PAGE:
5 health benefits of kudzu—including whether it can really help treat a hangover


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In the wellness community, herbs like maca, ashwagandha, and rosemary have long been a go-to for healing all sorts of ailments including premenstrual syndrome, adrenal fatigue, and digestive troubles. One ancient herb that’s been gaining popularity in the West in recent years is kudzu.

“It’s a vine,” says Tracy Lockwood Beckerman, registered dietitian and in-house nutrition expert at Betches Media. “The root, flower, and leaf are used to make medicine.” Kudzu has been a staple in Chinese medicine, for like, forever—we’re talking at least 600 AD. And it was introduced to the United States in 1876 when it was used to control soil erosion.

Here, Beckerman shares some of the health benefits of taking kudzu. But, we’ll preface this by saying that unlike other super common herbal supplements, kudzu hasn’t been widely tested—although preliminary studies do look promising. And, it does come with a list of possible side effects, Beckerman says, including itchiness, upset stomach, dizziness, nausea, headache, fever, and even the possibility of red blood cells breaking inside blood vessels.

So, just to be safe, be sure to check with your doctor before you take kudzu out for a spin.

Read on to learn about kudzu’s benefits for your health.

Benefits of kudzu
Photo: Getty Images/ afumedia

1. It helps with metabolic syndrome symptoms

If you struggle with metabolic syndrome (which incorporates a bunch of health problems like high blood pressure, high cholesterol, and insulin resistance), kudzu might be worth looking into. “Kudzu root extract contains isoflavones, which appear to lower cholesterol, blood pressure, blood sugar, and insulin levels,” Beckerman says. However, more human trials need to be conducted to know for sure.

2. It may ease menopause symptoms

Going through the change? Kudzu could help. “When kudzu is taken orally, it can improve vasomotor symptom scores (i.e. hot flashes and night sweats) in perimenopausal women,” Beckerman says. The aforementioned isoflavones are what help regulate hormones and in turn help combat the pesky symptoms that come along with PMS, perimenopause, and menopause.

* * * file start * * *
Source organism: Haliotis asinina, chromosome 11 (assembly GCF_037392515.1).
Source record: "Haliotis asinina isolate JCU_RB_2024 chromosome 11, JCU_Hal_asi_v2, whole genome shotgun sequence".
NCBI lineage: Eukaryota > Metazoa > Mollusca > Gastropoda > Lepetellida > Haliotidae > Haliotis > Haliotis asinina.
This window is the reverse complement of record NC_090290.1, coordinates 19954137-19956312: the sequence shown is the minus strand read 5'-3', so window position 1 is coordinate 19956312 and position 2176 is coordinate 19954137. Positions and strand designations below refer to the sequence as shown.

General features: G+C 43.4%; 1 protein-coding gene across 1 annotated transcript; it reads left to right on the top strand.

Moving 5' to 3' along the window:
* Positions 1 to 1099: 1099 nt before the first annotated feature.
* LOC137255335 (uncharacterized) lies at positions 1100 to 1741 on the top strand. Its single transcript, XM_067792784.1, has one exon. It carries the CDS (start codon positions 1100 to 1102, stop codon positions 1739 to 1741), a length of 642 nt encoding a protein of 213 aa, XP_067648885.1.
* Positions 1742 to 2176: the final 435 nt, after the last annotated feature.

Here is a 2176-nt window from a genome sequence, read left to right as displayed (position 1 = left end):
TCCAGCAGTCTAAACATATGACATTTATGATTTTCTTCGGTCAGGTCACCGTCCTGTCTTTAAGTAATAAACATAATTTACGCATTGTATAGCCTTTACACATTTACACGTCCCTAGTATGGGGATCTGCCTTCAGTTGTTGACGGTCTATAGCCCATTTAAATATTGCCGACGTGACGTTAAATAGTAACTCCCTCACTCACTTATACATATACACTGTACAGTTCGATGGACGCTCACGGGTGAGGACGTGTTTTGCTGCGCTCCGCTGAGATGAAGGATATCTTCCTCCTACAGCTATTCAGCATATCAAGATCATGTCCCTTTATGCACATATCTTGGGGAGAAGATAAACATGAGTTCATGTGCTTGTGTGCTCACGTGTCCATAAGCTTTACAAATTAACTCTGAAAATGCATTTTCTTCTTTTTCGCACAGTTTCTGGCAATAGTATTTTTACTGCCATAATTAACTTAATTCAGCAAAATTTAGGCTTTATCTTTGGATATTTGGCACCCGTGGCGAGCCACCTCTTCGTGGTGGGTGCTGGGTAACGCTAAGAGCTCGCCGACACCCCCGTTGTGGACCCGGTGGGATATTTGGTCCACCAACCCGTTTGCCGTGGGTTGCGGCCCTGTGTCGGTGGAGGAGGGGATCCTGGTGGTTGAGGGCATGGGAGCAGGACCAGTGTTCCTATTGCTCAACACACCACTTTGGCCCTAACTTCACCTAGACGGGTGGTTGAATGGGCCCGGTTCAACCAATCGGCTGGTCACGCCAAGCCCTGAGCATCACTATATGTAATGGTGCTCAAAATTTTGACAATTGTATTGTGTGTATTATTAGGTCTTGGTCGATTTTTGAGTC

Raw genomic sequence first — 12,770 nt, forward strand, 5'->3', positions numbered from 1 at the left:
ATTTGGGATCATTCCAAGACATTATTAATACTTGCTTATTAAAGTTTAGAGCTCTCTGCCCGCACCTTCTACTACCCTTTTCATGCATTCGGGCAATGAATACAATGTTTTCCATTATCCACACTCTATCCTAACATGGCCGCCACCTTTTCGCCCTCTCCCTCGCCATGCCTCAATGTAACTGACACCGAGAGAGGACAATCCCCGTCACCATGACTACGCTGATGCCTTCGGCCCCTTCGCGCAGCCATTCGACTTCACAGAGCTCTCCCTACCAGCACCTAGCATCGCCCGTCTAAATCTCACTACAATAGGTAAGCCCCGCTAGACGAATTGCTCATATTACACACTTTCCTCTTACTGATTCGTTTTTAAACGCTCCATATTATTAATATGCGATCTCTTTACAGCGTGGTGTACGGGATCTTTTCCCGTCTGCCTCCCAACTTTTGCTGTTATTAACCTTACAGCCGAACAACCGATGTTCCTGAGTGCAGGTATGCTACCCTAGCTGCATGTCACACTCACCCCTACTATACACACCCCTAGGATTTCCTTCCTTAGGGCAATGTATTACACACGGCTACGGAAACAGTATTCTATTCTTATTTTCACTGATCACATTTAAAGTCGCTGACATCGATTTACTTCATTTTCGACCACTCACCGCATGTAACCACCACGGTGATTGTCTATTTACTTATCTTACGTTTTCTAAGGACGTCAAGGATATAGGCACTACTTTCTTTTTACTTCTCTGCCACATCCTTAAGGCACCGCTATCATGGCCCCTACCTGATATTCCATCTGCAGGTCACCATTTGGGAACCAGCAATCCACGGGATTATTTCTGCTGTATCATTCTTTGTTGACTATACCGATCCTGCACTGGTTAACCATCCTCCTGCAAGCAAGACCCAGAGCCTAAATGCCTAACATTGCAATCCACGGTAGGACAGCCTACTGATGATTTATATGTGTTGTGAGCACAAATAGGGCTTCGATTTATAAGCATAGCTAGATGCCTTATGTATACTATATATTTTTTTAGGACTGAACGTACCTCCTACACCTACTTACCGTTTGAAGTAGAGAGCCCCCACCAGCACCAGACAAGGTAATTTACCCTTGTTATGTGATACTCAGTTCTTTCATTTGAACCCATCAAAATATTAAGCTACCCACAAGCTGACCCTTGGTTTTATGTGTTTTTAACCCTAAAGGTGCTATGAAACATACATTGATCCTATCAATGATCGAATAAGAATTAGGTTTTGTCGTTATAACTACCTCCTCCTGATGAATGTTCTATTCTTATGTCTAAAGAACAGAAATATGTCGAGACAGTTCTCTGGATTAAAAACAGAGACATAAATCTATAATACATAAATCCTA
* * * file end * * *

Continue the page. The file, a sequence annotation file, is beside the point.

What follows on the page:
3. It can regulate glucose levels

Kudzu root has also shown to help regulate glucose, AKA sugar, in the blood, Beckerman says. One particular ingredient in the vine called puerarin is what guides the glucose to spread away from fat cells and blood vessels and into other areas of the body where it’s needed, such as your muscles.

4. Kudzu’s been used to help treat alcoholism

One of the most commonly known uses of kudzu is treating alcoholism (this is what it was originally used for in ancient China). Although it doesn’t help in reducing the craving for a drink or maintaining sobriety, small studies have found that when taking kudzu root extract, heavy drinkers consumed less booze than usual.

It’s not known exactly why this works, but it’s believed to be because kudzu increases in blood flow, which allows you to feel the effects of the alcohol sooner, allowing you to stop drinking sooner, after fewer drinks. It’s also said to minimize the symptoms of a hangover. You know the ones—throbbing headache, queasy stomach, and the worst: vomiting.

5. It reduces inflammation

“There are anti-inflammatory properties in kudzu, which may help reduce inflammation in the body,” Beckerman says. Inflammation is not something to be take lightly as it can contribute to more serious issues like cardiovascular disease, diabetes, and even cancer. It is usually treated with over-the-counter medications, but kudzu might be a more natural option.

For more anti-inflammatory benefits, check out moringa. And here’s how much turmeric you should be taking.


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